Afripixo’s guide to digital cameras will help you find the right camera for the best images to upload on the website. Getting the right camera is confusing because there are so many categories and models, however this guide will break down all this to give you the basics of what your really need.
At Afripixo we don’t actually review cameras but our Quality Control Team (QC) do review the images they create. QC check images against our guidelines and as long as they don’t have any of these faults we’ll accept them.
QC may not review individual cameras but there are some that aren’t suitable for Afripixo as they consistently produce images that don’t fit our requirements.
Why we reject images for unsuitable camera
We identify an unsuitable camera via the problems we see within the image, not from the camera itself.
An unsuitable camera is something that doesn’t compare to a standard DSLR
It could be unsuitable for multiple reasons, with the most important being sensor size
Most DSLR’s have sensors big enough to create an image of suitable quality
Image sensor sizes
Digital cameras contain electronic sensors to capture images by detecting light focused by a lens and converting the information into an electronic signal (as opposed to an analogue camera and exposure on photographic film).
Different cameras have different image sensors and their size is mainly determined by how big the camera body itself is.
Afripixo recommend using cameras with four thirds sensors as a minimum requirement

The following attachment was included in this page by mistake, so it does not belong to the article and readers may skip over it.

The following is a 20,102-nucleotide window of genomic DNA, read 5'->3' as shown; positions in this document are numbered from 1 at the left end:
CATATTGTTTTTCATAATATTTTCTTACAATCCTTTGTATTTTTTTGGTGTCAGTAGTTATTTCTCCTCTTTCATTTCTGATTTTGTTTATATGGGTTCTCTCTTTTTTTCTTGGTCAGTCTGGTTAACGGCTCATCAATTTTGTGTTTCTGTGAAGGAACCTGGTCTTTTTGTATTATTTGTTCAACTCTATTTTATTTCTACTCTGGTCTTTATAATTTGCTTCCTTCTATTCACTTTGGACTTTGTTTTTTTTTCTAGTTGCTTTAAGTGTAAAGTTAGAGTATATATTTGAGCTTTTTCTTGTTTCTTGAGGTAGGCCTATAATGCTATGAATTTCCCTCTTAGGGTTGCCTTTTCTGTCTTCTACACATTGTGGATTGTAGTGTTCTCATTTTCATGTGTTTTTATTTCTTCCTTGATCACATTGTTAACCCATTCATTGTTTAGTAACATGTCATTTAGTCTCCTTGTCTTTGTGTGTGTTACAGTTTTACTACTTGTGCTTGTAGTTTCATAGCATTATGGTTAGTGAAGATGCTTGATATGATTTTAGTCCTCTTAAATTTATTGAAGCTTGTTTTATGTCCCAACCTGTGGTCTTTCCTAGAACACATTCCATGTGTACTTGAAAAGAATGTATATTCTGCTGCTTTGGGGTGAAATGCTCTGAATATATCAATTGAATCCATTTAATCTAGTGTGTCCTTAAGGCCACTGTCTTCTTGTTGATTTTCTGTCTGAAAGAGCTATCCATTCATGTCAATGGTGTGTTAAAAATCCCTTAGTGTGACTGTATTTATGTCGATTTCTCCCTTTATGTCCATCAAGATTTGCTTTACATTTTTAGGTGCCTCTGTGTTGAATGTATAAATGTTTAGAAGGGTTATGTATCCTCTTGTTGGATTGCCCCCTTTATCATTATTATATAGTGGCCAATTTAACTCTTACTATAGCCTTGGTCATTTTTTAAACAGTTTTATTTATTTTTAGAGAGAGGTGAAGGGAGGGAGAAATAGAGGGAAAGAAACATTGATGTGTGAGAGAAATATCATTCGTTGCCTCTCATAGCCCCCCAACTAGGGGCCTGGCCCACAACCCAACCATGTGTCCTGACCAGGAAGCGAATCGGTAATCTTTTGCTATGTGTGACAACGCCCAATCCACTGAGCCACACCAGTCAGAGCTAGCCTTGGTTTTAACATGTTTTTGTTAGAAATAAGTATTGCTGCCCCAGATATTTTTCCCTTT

The larger the sensor, the more detail captured over wider dynamic range (dark and light area detail), with superior low-light performance and ability to focus sharply on moving objects
The smaller the sensor, the more you’ll see issues such as: excessive noise, softness and poor exposure
Digital image sensor sizes – Comparison against 35mm “full frame” (black rectangles)
The image sensor in high-end mobile phones tend to be around 1/3″.
For more info on different sizes and types of image sensors you might want to check out this Wikipedia article.
When we say “suitable” we mean cameras that are able to produce images that meet our guidelines.
We don’t endorse or recommend any particular brand or product
Most well-known brand DSLRs will have a large enough sensor and can utilise different lenses to produce high quality images
You still need to take care when using them to get optimum photo quality (they won’t take the photo for you)
Some high-end compact cameras are also able to produce good enough quality images to meet our QC guidelines. However, the majority of these will need extra care and attention when using to achieve optimum photo quality
We do also accept scanned images from analogue SLR cameras, where grain is not too noticeable and the scanning is of a professional quality.
When we say “unsuitable” we mean cameras that are consistently unable to produce images that meet our guidelines.
Forget megapixel count, mobile phones and compact cameras are designed to be small and manageable and that means less room for large sensors and lenses
Almost all compact cameras, fixed lens cameras – SLR-like Bridge Cameras and all mobile phones cannot produce images that meet our guidelines
Some older DSLRs are also unsuitable due to their overall poor quality, small sensors and age
We see images from a large range of mobile phones in QC, especially newer models such as the iPhone X and other high-end Android devices. No doubt, mobile image quality is getting better and better, but in relation to a standard DSLR… they still don’t compare.
Afripixo’s guide to digital cameras is just that, a guide. Ultimately it’s down to you to decide what camera is right for your needs, or even multiple cameras for different needs. The advice we give here is to help explain what type of cameras are more likely to produce good enough quality images for our requirements. That said, having a suitable high-end camera doesn’t always guarantee a QC pass, so for more info you might want to read up on these:
How we check your images
Our common failure reasons and how to avoid them
Comment below, tell us what’s in your kit bag and share any camera advice for anyone starting out in photography.